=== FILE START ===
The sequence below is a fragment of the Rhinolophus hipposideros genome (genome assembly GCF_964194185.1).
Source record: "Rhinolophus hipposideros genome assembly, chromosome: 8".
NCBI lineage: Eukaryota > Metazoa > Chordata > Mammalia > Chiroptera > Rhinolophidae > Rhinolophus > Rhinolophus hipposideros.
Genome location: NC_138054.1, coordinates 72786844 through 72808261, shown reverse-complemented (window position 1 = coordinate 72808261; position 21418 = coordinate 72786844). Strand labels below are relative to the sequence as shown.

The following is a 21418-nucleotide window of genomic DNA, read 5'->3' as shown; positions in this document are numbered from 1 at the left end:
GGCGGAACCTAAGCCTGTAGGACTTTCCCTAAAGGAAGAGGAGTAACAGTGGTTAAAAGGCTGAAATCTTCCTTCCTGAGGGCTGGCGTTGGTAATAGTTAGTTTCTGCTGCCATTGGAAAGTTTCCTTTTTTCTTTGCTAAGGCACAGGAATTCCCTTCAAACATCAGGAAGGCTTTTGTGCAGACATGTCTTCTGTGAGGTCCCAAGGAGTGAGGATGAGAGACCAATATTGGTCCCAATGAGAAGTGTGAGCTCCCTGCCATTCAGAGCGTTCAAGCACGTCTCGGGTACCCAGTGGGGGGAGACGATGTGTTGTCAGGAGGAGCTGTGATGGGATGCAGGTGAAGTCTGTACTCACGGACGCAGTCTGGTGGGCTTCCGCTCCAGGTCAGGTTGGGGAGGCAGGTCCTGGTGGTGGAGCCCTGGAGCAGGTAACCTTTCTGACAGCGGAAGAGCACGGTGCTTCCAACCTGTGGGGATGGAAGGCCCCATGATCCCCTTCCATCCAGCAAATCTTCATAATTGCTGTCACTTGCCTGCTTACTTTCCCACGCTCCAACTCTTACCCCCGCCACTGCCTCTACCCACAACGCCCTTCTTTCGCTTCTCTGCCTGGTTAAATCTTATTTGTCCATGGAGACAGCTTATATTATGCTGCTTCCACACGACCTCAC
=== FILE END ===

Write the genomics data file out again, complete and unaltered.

The sequence below is a fragment of the Rhinolophus hipposideros genome (genome assembly GCF_964194185.1).
Source record: "Rhinolophus hipposideros genome assembly, chromosome: 8".
NCBI lineage: Eukaryota > Metazoa > Chordata > Mammalia > Chiroptera > Rhinolophidae > Rhinolophus > Rhinolophus hipposideros.
Genome location: NC_138054.1, coordinates 72786844 through 72808261, shown reverse-complemented (window position 1 = coordinate 72808261; position 21418 = coordinate 72786844). Strand labels below are relative to the sequence as shown.

The following is a 21418-nucleotide window of genomic DNA, read 5'->3' as shown; positions in this document are numbered from 1 at the left end:
GGCGGAACCTAAGCCTGTAGGACTTTCCCTAAAGGAAGAGGAGTAACAGTGGTTAAAAGGCTGAAATCTTCCTTCCTGAGGGCTGGCGTTGGTAATAGTTAGTTTCTGCTGCCATTGGAAAGTTTCCTTTTTTCTTTGCTAAGGCACAGGAATTCCCTTCAAACATCAGGAAGGCTTTTGTGCAGACATGTCTTCTGTGAGGTCCCAAGGAGTGAGGATGAGAGACCAATATTGGTCCCAATGAGAAGTGTGAGCTCCCTGCCATTCAGAGCGTTCAAGCACGTCTCGGGTACCCAGTGGGGGGAGACGATGTGTTGTCAGGAGGAGCTGTGATGGGATGCAGGTGAAGTCTGTACTCACGGACGCAGTCTGGTGGGCTTCCGCTCCAGGTCAGGTTGGGGAGGCAGGTCCTGGTGGTGGAGCCCTGGAGCAGGTAACCTTTCTGACAGCGGAAGAGCACGGTGCTTCCAACCTGTGGGGATGGAAGGCCCCATGATCCCCTTCCATCCAGCAAATCTTCATAATTGCTGTCACTTGCCTGCTTACTTTCCCACGCTCCAACTCTTACCCCCGCCACTGCCTCTACCCACAACGCCCTTCTTTCGCTTCTCTGCCTGGTTAAATCTTATTTGTCCATGGAGACAGCTTATATTATGCTGCTTCCACACGACCTCAC